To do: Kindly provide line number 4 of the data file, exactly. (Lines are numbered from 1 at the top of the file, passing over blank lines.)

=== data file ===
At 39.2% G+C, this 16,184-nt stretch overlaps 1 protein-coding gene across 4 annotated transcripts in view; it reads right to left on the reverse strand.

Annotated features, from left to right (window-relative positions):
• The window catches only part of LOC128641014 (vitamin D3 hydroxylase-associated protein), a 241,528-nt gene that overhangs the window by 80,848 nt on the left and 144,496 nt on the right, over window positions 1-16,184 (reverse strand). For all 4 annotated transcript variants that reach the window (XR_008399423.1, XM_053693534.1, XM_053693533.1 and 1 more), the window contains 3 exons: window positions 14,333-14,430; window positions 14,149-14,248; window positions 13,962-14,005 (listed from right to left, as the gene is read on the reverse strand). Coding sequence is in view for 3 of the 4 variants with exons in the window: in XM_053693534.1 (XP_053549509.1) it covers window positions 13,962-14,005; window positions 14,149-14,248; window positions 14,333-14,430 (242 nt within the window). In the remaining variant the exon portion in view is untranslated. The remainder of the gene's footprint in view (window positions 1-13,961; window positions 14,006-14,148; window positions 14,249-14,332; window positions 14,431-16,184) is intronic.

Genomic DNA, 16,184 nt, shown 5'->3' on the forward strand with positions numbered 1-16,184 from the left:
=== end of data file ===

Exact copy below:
Genomic DNA, 16,184 nt, shown 5'->3' on the forward strand with positions numbered 1-16,184 from the left: